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Introduction to Samurai Armor

Enjoy this great introduction to Japanese Samurai Armor from my friend Jeff Olsen. Elaborately adorned helmuts made their debut on the battlefield in 16th Century Japan to help identify comrades. In the 17th Century, in a period of peace, they began to be increasingly decorative.  

Samurai Armor Special Orders

Saiga-Kabuto-2-225x300Our website only contains a small selection of what is available. Many of our international customers special order specific items for their collections. If you have any specific needs or are searching for that special Kabuto, Menpo or complete set of Samurai Armor let us know. We work with some of the best and most experienced sources in the world. Our goal is to ensure that our customers are proud to own the items they obtain from Shogun Art and obtain a lifetime of aesthetic pleasure from the beauty of these items. We promise to work hard to provide you with the best customer experience possible.

Periodically some items will first appear on our website already marked as “sold”. These items were purchased in advance by customers that provided us with specific requests. Many other items sell the same day they are listed. Our goal is to provide you with a small representative sample of what we have available and what we can provide based on your requests. In other words if you want it we will get it for you. It is very important that you contact us in advance with your specific needs.

18th Century Hosokawa Samurai Available

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Hosokawa Clan Samurai Suit.

Accompanied by a certificate of registration as Juyo Bunka Shiryo (Important cultural material) (Japanese Armor Preservation Society).

Price on request. (Serious Inquiries Only)

The Hosokawa of Kokura (later Kumamoto) became the “main” line of the Hosokawa clan during the Edo period. Hosokawa Gracia, the wife of Hosokawa Tadaoki, was one of the most famous samurai converts to Christianity; she was also the daughter of Akechi Mitsuhide. The Hosokawa sided with Tokugawa Ieyasu against Ishida Mitsunari during the decisive Sekigahara Campaign, and thus were made fudai (inside) daimyo under the Tokugawa shogunate. They were given Higo province, with an income of 540,000 koku, as their han (fief).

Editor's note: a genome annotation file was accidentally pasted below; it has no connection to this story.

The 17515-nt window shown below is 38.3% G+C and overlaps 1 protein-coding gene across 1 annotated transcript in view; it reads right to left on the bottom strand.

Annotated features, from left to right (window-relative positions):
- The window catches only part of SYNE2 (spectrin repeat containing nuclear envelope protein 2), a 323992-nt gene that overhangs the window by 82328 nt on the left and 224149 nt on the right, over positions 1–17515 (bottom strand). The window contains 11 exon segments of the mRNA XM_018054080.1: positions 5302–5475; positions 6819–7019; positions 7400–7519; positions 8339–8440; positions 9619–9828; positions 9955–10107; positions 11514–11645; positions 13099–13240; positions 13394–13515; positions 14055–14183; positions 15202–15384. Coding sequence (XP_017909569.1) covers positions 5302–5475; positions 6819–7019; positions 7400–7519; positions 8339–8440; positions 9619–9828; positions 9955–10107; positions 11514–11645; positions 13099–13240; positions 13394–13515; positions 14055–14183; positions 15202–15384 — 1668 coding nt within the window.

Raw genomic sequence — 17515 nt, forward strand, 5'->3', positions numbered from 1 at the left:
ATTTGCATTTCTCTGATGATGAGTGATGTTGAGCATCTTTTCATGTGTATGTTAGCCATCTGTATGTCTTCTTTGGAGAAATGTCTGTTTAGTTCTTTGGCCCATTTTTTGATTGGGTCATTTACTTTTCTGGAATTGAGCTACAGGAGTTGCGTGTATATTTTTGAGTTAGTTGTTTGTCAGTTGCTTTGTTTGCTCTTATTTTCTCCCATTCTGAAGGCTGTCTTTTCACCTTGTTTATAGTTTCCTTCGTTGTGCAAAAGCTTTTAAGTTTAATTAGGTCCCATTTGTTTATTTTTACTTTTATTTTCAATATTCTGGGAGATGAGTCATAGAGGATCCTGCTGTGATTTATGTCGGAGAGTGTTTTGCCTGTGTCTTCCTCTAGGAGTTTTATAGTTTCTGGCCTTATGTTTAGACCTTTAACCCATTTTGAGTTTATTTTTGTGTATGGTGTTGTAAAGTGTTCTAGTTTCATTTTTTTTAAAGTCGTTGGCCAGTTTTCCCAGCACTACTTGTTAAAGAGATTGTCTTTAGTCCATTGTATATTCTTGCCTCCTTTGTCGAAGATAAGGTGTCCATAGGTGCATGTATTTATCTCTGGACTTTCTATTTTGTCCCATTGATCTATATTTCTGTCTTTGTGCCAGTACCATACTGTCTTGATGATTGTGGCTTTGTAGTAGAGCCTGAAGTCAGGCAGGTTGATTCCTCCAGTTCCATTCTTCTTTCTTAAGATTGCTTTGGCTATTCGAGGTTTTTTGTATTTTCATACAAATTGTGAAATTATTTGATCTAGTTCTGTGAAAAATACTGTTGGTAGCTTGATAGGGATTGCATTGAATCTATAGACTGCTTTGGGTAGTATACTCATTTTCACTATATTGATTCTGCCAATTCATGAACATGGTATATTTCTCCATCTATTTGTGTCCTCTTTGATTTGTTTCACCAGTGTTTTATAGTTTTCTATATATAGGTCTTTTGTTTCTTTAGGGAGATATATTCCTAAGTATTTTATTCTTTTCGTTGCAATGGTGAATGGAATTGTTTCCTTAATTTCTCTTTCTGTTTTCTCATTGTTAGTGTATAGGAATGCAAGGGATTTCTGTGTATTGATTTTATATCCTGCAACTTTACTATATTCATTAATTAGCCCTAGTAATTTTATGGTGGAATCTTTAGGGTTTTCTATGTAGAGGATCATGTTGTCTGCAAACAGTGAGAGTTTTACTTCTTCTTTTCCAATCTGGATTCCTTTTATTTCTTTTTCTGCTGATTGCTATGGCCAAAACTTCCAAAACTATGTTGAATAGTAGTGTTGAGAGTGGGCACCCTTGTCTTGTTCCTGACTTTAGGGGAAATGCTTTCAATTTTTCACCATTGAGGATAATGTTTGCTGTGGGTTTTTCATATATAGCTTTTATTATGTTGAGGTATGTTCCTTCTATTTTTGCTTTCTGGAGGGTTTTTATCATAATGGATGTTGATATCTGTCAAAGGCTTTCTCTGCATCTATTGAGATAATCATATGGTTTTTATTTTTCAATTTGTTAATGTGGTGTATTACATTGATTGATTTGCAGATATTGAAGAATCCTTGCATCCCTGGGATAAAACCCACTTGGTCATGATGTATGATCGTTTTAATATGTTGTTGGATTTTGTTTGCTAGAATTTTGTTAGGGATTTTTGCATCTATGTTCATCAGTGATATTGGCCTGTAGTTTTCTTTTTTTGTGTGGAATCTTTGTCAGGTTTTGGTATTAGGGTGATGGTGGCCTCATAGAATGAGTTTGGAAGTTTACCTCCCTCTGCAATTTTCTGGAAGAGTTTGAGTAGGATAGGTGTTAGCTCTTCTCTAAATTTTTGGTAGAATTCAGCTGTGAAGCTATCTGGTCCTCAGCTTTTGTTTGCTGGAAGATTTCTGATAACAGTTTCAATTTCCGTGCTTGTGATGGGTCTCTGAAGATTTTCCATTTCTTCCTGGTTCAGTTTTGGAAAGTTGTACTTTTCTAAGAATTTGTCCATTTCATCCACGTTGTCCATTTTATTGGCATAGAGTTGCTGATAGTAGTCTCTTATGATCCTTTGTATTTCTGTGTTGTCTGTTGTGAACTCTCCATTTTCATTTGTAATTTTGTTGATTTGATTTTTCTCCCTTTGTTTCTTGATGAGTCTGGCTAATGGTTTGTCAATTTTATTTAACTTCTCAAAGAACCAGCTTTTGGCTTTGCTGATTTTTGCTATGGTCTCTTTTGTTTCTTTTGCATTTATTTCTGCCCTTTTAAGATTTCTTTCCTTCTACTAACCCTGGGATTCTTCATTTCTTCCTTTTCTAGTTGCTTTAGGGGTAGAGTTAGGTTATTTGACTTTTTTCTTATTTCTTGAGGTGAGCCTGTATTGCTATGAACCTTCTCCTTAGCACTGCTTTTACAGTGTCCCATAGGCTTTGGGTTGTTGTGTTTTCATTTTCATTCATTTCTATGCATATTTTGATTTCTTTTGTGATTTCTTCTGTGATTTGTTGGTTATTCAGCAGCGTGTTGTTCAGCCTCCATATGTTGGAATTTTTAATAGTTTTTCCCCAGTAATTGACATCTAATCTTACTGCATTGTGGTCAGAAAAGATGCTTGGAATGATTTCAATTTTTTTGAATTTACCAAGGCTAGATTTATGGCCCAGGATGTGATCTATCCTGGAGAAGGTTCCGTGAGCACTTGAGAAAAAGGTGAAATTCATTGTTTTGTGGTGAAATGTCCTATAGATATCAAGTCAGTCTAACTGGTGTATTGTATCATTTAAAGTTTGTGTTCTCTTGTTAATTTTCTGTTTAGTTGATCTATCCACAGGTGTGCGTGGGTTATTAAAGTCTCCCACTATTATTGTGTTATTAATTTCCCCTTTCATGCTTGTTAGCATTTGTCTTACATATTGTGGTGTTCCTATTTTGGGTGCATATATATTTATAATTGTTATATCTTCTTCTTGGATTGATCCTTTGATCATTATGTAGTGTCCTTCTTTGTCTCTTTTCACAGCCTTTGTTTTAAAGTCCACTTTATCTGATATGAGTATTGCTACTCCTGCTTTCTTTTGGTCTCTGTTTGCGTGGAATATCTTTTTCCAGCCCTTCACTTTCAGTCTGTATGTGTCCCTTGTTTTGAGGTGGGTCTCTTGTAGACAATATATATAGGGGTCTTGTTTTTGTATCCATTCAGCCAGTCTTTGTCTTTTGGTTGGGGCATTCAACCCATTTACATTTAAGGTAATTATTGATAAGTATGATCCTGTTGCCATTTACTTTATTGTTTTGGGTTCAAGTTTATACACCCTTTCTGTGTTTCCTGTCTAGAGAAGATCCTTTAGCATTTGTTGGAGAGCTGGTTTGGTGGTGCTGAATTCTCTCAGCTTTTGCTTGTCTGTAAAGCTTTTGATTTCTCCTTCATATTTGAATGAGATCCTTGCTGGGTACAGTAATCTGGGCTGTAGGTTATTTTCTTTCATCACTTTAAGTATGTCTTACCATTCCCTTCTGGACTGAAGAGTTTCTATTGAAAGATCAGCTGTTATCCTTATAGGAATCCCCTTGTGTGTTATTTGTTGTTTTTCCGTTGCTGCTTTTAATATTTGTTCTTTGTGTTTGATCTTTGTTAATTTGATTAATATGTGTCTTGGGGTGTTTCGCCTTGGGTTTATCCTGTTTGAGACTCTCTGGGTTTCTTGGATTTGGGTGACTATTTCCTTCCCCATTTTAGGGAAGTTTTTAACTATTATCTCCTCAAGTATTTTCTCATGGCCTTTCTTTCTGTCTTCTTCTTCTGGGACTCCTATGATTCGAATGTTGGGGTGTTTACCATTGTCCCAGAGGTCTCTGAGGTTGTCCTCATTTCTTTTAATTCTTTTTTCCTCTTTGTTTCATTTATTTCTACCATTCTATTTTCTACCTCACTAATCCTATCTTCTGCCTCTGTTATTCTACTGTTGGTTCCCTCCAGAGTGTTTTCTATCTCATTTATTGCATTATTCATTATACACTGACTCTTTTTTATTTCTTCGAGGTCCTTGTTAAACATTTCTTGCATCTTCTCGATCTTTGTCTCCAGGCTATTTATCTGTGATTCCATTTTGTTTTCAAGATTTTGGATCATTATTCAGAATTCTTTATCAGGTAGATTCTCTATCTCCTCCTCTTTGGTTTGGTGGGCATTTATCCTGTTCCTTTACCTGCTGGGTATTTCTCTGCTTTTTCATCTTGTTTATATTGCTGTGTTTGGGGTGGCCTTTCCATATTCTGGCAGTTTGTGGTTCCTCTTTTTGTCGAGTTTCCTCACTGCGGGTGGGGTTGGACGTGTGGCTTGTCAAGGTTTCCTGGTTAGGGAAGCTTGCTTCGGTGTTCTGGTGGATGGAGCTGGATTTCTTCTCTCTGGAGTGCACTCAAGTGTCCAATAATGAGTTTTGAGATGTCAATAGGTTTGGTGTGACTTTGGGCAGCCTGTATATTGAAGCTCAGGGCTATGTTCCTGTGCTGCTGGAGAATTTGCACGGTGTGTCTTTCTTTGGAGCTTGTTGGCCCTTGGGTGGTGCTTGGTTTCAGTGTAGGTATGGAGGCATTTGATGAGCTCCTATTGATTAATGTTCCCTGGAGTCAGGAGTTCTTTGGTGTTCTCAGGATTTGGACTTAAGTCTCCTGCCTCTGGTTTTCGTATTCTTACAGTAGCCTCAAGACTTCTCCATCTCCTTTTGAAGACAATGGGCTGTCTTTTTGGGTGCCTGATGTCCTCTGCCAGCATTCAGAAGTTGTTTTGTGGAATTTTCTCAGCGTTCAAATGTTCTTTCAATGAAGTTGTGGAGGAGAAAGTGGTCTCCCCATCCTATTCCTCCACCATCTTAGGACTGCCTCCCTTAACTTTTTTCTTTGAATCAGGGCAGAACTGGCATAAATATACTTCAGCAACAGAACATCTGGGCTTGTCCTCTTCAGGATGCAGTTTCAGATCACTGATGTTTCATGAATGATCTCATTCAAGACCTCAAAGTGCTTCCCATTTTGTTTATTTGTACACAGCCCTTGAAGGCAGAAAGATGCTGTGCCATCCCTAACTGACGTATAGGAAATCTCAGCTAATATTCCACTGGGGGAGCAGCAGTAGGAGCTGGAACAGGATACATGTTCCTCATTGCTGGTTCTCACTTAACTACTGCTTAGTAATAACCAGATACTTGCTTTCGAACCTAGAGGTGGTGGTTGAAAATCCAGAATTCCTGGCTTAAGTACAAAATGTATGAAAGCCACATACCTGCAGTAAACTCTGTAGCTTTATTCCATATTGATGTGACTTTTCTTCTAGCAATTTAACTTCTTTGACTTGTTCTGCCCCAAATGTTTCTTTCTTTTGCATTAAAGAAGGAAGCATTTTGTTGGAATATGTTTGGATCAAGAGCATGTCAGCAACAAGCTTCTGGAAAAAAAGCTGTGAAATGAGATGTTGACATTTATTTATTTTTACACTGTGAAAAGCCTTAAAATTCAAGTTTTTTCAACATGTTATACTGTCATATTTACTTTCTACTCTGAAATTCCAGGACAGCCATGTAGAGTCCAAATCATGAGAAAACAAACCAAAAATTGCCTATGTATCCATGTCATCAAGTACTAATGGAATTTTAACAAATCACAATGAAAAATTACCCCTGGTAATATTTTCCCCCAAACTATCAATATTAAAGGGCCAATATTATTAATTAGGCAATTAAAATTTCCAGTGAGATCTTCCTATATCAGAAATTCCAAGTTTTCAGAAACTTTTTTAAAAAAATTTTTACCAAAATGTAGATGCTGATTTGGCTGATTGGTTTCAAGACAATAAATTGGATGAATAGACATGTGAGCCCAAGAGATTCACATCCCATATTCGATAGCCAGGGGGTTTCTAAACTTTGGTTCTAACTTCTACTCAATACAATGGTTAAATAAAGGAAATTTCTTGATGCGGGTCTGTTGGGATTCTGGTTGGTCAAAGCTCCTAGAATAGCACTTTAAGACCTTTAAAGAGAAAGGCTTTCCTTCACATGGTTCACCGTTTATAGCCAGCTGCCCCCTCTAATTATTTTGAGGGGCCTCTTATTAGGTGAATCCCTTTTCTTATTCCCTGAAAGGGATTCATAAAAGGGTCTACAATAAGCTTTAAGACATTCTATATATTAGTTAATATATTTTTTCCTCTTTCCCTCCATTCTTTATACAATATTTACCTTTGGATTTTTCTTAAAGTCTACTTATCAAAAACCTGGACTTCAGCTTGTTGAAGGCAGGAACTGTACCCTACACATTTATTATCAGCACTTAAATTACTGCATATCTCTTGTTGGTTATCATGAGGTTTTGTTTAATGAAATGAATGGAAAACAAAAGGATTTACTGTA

Hosokawa Tadatoshi, the third lord of Kumamoto, was the patron of the swordsman Miyamoto Musashi. Though the Hosokawa domain was far from the capital, on Kyūshū, they were among the wealthiest of the daimyo. By 1750, Higo was one of the top producers of rice, and was in fact counted as a standard by the Osaka rice brokers. The domain suffered from serious economic decline after that, as most domains did, but the sixth lord, Hosokawa Shigekata (1718–1785, r. 1747-1785) instituted a number of reforms which turned the situation around. He also founded a Han school, Jishuukan, in 1755.[6] In later years, it produced many scholars such as Yokoi Shonan.

In 1787, the main family line descended from Tadatoshi became extinct with the death of the 7th lord, Shigekata’s son Harutoshi (1758–1787; r. 1785-1787). He was succeeded by his distant cousin Narishige, the sixth Lord of Udo (1755-c1835, r. 1787-1810) a direct descendant of Tadatoshi’s younger brother Yukitaka (1615–1645). In 1810, Narishige abdicated his title in favor of his elder son Naritatsu (1788–1826, r. 1810-1826), who succeeded as the ninth lord of Kumamoto. Naritatsu died without an heir in 1826, and was succeeded by his nephew Narimori (1804–1860, r. 1826-1860), the son of Naritatsu’s younger brother Tatsuyuki (1784–1818), who was the seventh lord of Udo. Following the death of Narimori in 1860, his elder son Yoshikuni (1835–1876, r. 1860-1871) succeeded him as the eleventh and final ruling lord of Kumamoto. There were four major branches of the Hosokawa clan in the Edo period, each of which held the title of daimyo. FOR MORE DETAILS CONTACT US AT INQUIRY@SHOGUNART.COM

Ebay Samurai Armor Purchasing

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We have noticed lately that a fair number of our armor photographs have been copied and posted for sale on Ebay by an unknown seller. Of course this is clearly fraud and we have reported the matter to the proper authorities. It is important to be extremely careful when purchasing authentic samurai armor on the internet. There are a number of sellers on the internet that regularly sell mismatched or recently restored samurai armor. For the average collector it may look “good” but the difference in value between a comparable suit of armor that is mismatched and one that is matched and unaltered can be significant. We recommend that you ask a lot of questions before you buy. It is very helpful to ask for additional photos as well.

All of our armor is here in the United States. Be cautious about dealing with overseas dealers as it is quite difficult to resolve issues. As the premier supplier of authentic japanese samurai armor we maintain very strict guidelines as to what items we will buy for our customers. We pass on much more armor than we buy. Unfortunately that is not the case for other dealers. We generally see many of the items that we pass on for sale on other dealer’s websites.